The notice points out that current COBRA law under §4980B(f)(4) provide two mechanisms for calculating COBRA continuation premiums:

  • The actuarial basis method, under which the cost is equal to a reasonable estimate of the cost of providing coverage for similarly situated beneficiaries determined on an actuarial basis, taking into account “such factors as the Secretary may prescribe in regulations”; and
  • The past cost method, which may be used at the election of the plan administrator except in cases in which there has been a significant change in coverage under the plan or in employees covered by the plan.

Under Reg. §54.4980B-1, Q&A 2, employers must calculate these COBRA numbers in good faith with a reasonable interpretation of the law’s requirements.

The IRS does note that there are some similar issues found in the W-2 cost reporting rules under §6051(a)(14).  While the IRS cautions that it does not expect to use the cost calculation methods provided in interim guidance for that reporting found in Notice 2012-9, the IRS does expect that methods developed in computing costs for the Cadillac tax will cause revisions in the interim guidance for W-2 reporting under IRC 6051(a)(14).

The Notice provides that the following types of programs would represent “applicable coverage” for purposes of the Cadillac tax, as specific provisions in IRC §4980I address them explicitly:

  • Health FSAs (§ 4980I(d)(2)(B));
  • Archer MSAs (but see section III.D of this notice for certain contributions by individuals that are not included) (§§ 4980I(c)(2)(B), 4980I(d)(2)(C));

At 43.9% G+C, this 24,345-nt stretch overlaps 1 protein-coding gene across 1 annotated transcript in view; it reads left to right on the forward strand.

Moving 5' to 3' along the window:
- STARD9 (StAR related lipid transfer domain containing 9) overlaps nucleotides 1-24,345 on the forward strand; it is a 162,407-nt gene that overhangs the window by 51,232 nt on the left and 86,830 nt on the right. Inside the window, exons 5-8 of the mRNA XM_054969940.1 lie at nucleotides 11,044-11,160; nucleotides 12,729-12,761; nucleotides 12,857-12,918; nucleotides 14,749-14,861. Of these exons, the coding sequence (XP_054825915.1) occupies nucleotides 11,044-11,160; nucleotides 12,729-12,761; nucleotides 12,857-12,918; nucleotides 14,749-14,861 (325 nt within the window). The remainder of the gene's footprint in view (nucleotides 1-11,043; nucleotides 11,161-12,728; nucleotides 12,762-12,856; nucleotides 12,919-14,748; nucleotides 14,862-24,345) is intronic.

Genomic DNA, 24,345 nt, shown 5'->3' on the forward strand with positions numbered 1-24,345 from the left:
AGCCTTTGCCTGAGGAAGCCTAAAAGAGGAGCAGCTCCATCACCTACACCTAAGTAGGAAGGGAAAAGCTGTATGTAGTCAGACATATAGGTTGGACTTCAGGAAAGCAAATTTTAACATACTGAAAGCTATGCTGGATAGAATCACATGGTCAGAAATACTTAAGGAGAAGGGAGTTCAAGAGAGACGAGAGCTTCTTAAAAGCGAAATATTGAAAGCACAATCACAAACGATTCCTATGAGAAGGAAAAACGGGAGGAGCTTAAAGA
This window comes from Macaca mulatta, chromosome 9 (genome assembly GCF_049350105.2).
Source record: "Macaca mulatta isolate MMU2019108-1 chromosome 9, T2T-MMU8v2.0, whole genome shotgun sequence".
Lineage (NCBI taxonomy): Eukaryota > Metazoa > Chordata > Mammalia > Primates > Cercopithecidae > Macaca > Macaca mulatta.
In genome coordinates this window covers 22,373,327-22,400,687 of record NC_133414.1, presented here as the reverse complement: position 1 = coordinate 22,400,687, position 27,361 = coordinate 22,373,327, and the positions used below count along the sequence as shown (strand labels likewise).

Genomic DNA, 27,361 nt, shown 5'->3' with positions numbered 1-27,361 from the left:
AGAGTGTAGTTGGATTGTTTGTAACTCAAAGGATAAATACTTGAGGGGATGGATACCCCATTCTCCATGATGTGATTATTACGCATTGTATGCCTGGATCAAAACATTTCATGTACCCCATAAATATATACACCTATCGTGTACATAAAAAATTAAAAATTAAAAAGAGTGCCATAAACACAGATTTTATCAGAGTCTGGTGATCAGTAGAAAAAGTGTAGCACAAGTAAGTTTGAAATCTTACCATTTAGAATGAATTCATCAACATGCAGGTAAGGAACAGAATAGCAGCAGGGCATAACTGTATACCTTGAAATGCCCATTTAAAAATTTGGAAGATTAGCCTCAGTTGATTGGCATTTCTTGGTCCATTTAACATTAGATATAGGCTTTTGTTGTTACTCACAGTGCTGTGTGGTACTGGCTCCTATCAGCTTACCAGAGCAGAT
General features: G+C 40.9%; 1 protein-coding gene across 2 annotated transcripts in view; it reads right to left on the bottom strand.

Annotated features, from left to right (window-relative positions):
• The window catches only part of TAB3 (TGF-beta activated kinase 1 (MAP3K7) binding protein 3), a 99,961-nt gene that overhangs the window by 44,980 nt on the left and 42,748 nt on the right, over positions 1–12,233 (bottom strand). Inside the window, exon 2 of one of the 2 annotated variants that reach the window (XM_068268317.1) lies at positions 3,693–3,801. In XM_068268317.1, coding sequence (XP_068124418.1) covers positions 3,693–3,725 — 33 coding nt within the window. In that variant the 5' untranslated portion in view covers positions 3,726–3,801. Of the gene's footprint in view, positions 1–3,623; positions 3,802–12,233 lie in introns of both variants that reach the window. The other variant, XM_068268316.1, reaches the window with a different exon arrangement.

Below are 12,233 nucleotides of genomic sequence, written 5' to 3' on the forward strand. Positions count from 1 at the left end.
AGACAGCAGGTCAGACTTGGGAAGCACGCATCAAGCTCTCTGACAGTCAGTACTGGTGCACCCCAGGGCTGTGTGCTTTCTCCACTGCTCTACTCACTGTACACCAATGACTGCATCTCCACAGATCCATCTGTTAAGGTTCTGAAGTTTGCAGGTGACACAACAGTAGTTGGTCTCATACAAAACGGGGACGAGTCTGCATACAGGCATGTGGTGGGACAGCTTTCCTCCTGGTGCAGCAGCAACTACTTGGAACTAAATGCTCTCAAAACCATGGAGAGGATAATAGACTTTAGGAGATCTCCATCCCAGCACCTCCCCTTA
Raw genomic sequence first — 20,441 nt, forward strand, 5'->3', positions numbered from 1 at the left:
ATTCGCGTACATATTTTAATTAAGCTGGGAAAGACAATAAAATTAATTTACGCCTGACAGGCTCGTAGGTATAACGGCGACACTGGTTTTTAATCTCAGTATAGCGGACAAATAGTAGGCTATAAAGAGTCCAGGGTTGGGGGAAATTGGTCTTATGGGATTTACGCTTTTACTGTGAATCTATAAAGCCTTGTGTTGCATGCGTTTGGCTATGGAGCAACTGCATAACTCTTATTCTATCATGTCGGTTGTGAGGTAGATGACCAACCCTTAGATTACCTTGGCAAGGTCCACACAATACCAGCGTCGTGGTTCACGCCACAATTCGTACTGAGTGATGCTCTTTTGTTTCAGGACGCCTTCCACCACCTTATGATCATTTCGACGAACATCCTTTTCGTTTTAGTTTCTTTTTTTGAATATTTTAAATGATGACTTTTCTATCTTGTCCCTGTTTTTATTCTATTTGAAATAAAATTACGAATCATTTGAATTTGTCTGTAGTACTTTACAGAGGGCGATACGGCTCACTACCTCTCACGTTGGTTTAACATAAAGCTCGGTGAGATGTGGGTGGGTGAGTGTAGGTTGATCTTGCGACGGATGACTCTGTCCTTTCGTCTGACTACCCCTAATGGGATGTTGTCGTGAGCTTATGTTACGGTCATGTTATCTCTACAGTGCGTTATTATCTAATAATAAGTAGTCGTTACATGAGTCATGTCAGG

• HSAs (but see section III.D of this notice for certain contributions by individuals that are not included) (§§ 4980I(c)(2)(B), 4980I(d)(2)(C));
  • Governmental plans, defined as “coverage under any group health plan established and maintained primarily for its civilian employees by the Government of the United States, by the government of any State or political subdivision thereof, or by any agency or instrumentality of any such government” (but see section III.C of this notice for the exclusion of military coverage) (§ 4980I(d)(1)(E));
  • Coverage for on-site medical clinics (but see section III.E of this notice for a potential approach that would exclude on-site medical clinics that provide only de minimis medical care) (§ 4980I(d)(1)(B)(i));
  • Retiree coverage (§§ 4980I(d)(3), 4980I(b)(3)(C)(iv));
  • Multiemployer plans (as defined in § 414(f)) (§§ 4980I(b)(3)(B)(ii), 4980I(c)(4)(B)); and